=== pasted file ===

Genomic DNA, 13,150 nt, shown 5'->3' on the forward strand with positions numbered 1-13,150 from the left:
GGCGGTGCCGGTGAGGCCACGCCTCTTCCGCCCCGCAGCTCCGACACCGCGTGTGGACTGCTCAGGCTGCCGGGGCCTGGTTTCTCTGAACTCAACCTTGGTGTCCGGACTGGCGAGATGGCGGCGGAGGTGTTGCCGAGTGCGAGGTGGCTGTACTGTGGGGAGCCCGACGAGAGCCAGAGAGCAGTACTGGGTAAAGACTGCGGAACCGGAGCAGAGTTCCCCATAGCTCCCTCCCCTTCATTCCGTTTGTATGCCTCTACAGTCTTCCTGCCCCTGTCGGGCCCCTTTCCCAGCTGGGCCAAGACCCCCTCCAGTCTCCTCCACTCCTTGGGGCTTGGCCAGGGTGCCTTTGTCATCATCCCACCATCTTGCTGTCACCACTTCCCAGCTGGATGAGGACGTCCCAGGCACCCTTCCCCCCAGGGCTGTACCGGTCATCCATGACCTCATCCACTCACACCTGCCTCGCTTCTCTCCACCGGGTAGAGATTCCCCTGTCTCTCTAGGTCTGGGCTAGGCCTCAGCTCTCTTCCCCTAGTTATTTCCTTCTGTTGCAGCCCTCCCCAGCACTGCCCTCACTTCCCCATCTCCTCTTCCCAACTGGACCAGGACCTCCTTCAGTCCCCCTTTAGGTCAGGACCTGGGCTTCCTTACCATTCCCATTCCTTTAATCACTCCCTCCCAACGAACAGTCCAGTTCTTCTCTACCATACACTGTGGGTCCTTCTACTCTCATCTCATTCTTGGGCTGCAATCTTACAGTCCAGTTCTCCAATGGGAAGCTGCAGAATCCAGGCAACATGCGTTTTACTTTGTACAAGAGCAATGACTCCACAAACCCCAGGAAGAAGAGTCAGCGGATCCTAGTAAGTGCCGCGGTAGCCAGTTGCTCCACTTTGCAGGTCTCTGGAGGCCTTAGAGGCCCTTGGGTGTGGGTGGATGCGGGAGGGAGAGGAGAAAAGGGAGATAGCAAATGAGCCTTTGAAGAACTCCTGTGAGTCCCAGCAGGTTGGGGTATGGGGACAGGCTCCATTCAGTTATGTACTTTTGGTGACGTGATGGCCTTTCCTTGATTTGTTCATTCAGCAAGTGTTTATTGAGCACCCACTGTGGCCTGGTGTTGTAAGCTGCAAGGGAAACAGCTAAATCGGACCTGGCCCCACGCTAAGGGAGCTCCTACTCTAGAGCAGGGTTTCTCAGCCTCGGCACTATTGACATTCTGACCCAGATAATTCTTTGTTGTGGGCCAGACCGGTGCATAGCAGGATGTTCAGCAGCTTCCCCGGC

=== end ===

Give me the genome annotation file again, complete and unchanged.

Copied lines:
Genomic DNA, 13,150 nt, shown 5'->3' on the forward strand with positions numbered 1-13,150 from the left:
GGCGGTGCCGGTGAGGCCACGCCTCTTCCGCCCCGCAGCTCCGACACCGCGTGTGGACTGCTCAGGCTGCCGGGGCCTGGTTTCTCTGAACTCAACCTTGGTGTCCGGACTGGCGAGATGGCGGCGGAGGTGTTGCCGAGTGCGAGGTGGCTGTACTGTGGGGAGCCCGACGAGAGCCAGAGAGCAGTACTGGGTAAAGACTGCGGAACCGGAGCAGAGTTCCCCATAGCTCCCTCCCCTTCATTCCGTTTGTATGCCTCTACAGTCTTCCTGCCCCTGTCGGGCCCCTTTCCCAGCTGGGCCAAGACCCCCTCCAGTCTCCTCCACTCCTTGGGGCTTGGCCAGGGTGCCTTTGTCATCATCCCACCATCTTGCTGTCACCACTTCCCAGCTGGATGAGGACGTCCCAGGCACCCTTCCCCCCAGGGCTGTACCGGTCATCCATGACCTCATCCACTCACACCTGCCTCGCTTCTCTCCACCGGGTAGAGATTCCCCTGTCTCTCTAGGTCTGGGCTAGGCCTCAGCTCTCTTCCCCTAGTTATTTCCTTCTGTTGCAGCCCTCCCCAGCACTGCCCTCACTTCCCCATCTCCTCTTCCCAACTGGACCAGGACCTCCTTCAGTCCCCCTTTAGGTCAGGACCTGGGCTTCCTTACCATTCCCATTCCTTTAATCACTCCCTCCCAACGAACAGTCCAGTTCTTCTCTACCATACACTGTGGGTCCTTCTACTCTCATCTCATTCTTGGGCTGCAATCTTACAGTCCAGTTCTCCAATGGGAAGCTGCAGAATCCAGGCAACATGCGTTTTACTTTGTACAAGAGCAATGACTCCACAAACCCCAGGAAGAAGAGTCAGCGGATCCTAGTAAGTGCCGCGGTAGCCAGTTGCTCCACTTTGCAGGTCTCTGGAGGCCTTAGAGGCCCTTGGGTGTGGGTGGATGCGGGAGGGAGAGGAGAAAAGGGAGATAGCAAATGAGCCTTTGAAGAACTCCTGTGAGTCCCAGCAGGTTGGGGTATGGGGACAGGCTCCATTCAGTTATGTACTTTTGGTGACGTGATGGCCTTTCCTTGATTTGTTCATTCAGCAAGTGTTTATTGAGCACCCACTGTGGCCTGGTGTTGTAAGCTGCAAGGGAAACAGCTAAATCGGACCTGGCCCCACGCTAAGGGAGCTCCTACTCTAGAGCAGGGTTTCTCAGCCTCGGCACTATTGACATTCTGACCCAGATAATTCTTTGTTGTGGGCCAGACCGGTGCATAGCAGGATGTTCAGCAGCTTCCCCGGC